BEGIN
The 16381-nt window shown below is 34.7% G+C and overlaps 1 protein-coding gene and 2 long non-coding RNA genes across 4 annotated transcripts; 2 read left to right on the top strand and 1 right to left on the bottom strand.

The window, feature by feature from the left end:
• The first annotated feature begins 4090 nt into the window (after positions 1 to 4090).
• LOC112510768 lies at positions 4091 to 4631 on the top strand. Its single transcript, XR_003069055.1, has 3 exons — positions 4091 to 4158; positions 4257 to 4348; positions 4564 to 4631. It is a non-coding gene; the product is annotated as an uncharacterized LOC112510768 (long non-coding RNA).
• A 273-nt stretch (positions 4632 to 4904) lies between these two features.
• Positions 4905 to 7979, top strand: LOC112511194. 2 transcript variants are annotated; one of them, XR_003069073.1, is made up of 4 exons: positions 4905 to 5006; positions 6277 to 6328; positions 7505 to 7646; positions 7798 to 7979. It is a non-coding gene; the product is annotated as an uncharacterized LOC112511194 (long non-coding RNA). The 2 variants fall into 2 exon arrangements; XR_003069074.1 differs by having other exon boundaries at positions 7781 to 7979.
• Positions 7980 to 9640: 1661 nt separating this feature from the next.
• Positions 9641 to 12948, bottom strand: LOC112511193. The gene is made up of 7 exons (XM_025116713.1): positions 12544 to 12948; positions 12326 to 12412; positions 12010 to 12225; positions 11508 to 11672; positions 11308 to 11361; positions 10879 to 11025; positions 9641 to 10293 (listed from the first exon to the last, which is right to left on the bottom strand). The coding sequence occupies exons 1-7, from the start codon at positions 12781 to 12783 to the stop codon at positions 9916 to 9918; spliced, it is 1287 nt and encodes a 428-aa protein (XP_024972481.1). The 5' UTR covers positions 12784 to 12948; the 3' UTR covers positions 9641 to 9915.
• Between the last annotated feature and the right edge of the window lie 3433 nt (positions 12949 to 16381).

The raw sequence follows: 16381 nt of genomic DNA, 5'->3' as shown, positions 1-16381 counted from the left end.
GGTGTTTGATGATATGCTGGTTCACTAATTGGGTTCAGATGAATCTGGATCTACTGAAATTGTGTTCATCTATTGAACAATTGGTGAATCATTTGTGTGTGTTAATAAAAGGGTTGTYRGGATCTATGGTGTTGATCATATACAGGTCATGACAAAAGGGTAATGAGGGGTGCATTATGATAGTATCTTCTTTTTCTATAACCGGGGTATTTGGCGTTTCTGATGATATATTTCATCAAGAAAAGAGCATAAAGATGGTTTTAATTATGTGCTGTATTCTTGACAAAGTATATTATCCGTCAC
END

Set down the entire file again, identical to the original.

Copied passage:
The 16381-nt window shown below is 34.7% G+C and overlaps 1 protein-coding gene and 2 long non-coding RNA genes across 4 annotated transcripts; 2 read left to right on the top strand and 1 right to left on the bottom strand.

The window, feature by feature from the left end:
• The first annotated feature begins 4090 nt into the window (after positions 1 to 4090).
• LOC112510768 lies at positions 4091 to 4631 on the top strand. Its single transcript, XR_003069055.1, has 3 exons — positions 4091 to 4158; positions 4257 to 4348; positions 4564 to 4631. It is a non-coding gene; the product is annotated as an uncharacterized LOC112510768 (long non-coding RNA).
• A 273-nt stretch (positions 4632 to 4904) lies between these two features.
• Positions 4905 to 7979, top strand: LOC112511194. 2 transcript variants are annotated; one of them, XR_003069073.1, is made up of 4 exons: positions 4905 to 5006; positions 6277 to 6328; positions 7505 to 7646; positions 7798 to 7979. It is a non-coding gene; the product is annotated as an uncharacterized LOC112511194 (long non-coding RNA). The 2 variants fall into 2 exon arrangements; XR_003069074.1 differs by having other exon boundaries at positions 7781 to 7979.
• Positions 7980 to 9640: 1661 nt separating this feature from the next.
• Positions 9641 to 12948, bottom strand: LOC112511193. The gene is made up of 7 exons (XM_025116713.1): positions 12544 to 12948; positions 12326 to 12412; positions 12010 to 12225; positions 11508 to 11672; positions 11308 to 11361; positions 10879 to 11025; positions 9641 to 10293 (listed from the first exon to the last, which is right to left on the bottom strand). The coding sequence occupies exons 1-7, from the start codon at positions 12781 to 12783 to the stop codon at positions 9916 to 9918; spliced, it is 1287 nt and encodes a 428-aa protein (XP_024972481.1). The 5' UTR covers positions 12784 to 12948; the 3' UTR covers positions 9641 to 9915.
• Between the last annotated feature and the right edge of the window lie 3433 nt (positions 12949 to 16381).

The raw sequence follows: 16381 nt of genomic DNA, 5'->3' as shown, positions 1-16381 counted from the left end.
GGTGTTTGATGATATGCTGGTTCACTAATTGGGTTCAGATGAATCTGGATCTACTGAAATTGTGTTCATCTATTGAACAATTGGTGAATCATTTGTGTGTGTTAATAAAAGGGTTGTYRGGATCTATGGTGTTGATCATATACAGGTCATGACAAAAGGGTAATGAGGGGTGCATTATGATAGTATCTTCTTTTTCTATAACCGGGGTATTTGGCGTTTCTGATGATATATTTCATCAAGAAAAGAGCATAAAGATGGTTTTAATTATGTGCTGTATTCTTGACAAAGTATATTATCCGTCAC